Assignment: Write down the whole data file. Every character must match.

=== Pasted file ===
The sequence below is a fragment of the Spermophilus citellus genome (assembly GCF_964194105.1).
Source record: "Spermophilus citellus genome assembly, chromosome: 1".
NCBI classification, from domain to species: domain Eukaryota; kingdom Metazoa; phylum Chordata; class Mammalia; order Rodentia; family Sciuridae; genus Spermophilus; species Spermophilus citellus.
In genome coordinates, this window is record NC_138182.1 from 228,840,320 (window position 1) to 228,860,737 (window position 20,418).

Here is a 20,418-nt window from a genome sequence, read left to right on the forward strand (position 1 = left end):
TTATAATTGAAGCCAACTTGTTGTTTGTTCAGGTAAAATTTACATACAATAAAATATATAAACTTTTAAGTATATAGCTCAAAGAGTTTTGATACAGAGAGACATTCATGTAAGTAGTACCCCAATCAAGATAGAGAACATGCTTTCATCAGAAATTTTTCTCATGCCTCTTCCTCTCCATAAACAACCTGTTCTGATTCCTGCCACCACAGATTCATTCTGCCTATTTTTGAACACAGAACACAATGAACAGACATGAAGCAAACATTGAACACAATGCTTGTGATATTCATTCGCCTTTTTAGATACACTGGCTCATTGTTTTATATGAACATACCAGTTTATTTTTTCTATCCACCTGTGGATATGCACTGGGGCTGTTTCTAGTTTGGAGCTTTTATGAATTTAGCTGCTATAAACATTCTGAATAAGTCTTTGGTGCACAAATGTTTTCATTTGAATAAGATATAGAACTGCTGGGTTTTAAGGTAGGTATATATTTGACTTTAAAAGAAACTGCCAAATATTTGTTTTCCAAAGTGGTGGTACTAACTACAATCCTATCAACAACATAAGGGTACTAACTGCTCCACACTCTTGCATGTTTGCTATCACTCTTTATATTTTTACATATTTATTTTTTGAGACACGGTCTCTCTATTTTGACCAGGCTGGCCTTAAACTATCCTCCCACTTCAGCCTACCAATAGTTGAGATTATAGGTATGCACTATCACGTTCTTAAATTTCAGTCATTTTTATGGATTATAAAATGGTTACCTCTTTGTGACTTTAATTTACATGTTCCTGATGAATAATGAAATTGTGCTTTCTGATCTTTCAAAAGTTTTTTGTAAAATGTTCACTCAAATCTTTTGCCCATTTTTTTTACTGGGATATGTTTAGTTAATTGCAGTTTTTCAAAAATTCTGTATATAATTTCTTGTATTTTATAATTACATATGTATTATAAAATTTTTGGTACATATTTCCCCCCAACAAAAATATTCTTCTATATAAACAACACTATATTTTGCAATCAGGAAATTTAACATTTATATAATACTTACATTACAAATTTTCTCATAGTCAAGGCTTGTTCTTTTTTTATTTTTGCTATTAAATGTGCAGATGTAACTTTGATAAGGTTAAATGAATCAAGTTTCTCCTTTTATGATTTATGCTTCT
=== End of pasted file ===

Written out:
The sequence below is a fragment of the Spermophilus citellus genome (assembly GCF_964194105.1).
Source record: "Spermophilus citellus genome assembly, chromosome: 1".
NCBI classification, from domain to species: domain Eukaryota; kingdom Metazoa; phylum Chordata; class Mammalia; order Rodentia; family Sciuridae; genus Spermophilus; species Spermophilus citellus.
In genome coordinates, this window is record NC_138182.1 from 228,840,320 (window position 1) to 228,860,737 (window position 20,418).

Here is a 20,418-nt window from a genome sequence, read left to right on the forward strand (position 1 = left end):
TTATAATTGAAGCCAACTTGTTGTTTGTTCAGGTAAAATTTACATACAATAAAATATATAAACTTTTAAGTATATAGCTCAAAGAGTTTTGATACAGAGAGACATTCATGTAAGTAGTACCCCAATCAAGATAGAGAACATGCTTTCATCAGAAATTTTTCTCATGCCTCTTCCTCTCCATAAACAACCTGTTCTGATTCCTGCCACCACAGATTCATTCTGCCTATTTTTGAACACAGAACACAATGAACAGACATGAAGCAAACATTGAACACAATGCTTGTGATATTCATTCGCCTTTTTAGATACACTGGCTCATTGTTTTATATGAACATACCAGTTTATTTTTTCTATCCACCTGTGGATATGCACTGGGGCTGTTTCTAGTTTGGAGCTTTTATGAATTTAGCTGCTATAAACATTCTGAATAAGTCTTTGGTGCACAAATGTTTTCATTTGAATAAGATATAGAACTGCTGGGTTTTAAGGTAGGTATATATTTGACTTTAAAAGAAACTGCCAAATATTTGTTTTCCAAAGTGGTGGTACTAACTACAATCCTATCAACAACATAAGGGTACTAACTGCTCCACACTCTTGCATGTTTGCTATCACTCTTTATATTTTTACATATTTATTTTTTGAGACACGGTCTCTCTATTTTGACCAGGCTGGCCTTAAACTATCCTCCCACTTCAGCCTACCAATAGTTGAGATTATAGGTATGCACTATCACGTTCTTAAATTTCAGTCATTTTTATGGATTATAAAATGGTTACCTCTTTGTGACTTTAATTTACATGTTCCTGATGAATAATGAAATTGTGCTTTCTGATCTTTCAAAAGTTTTTTGTAAAATGTTCACTCAAATCTTTTGCCCATTTTTTTTACTGGGATATGTTTAGTTAATTGCAGTTTTTCAAAAATTCTGTATATAATTTCTTGTATTTTATAATTACATATGTATTATAAAATTTTTGGTACATATTTCCCCCCAACAAAAATATTCTTCTATATAAACAACACTATATTTTGCAATCAGGAAATTTAACATTTATATAATACTTACATTACAAATTTTCTCATAGTCAAGGCTTGTTCTTTTTTTATTTTTGCTATTAAATGTGCAGATGTAACTTTGATAAGGTTAAATGAATCAAGTTTCTCCTTTTATGATTTATGCTTCT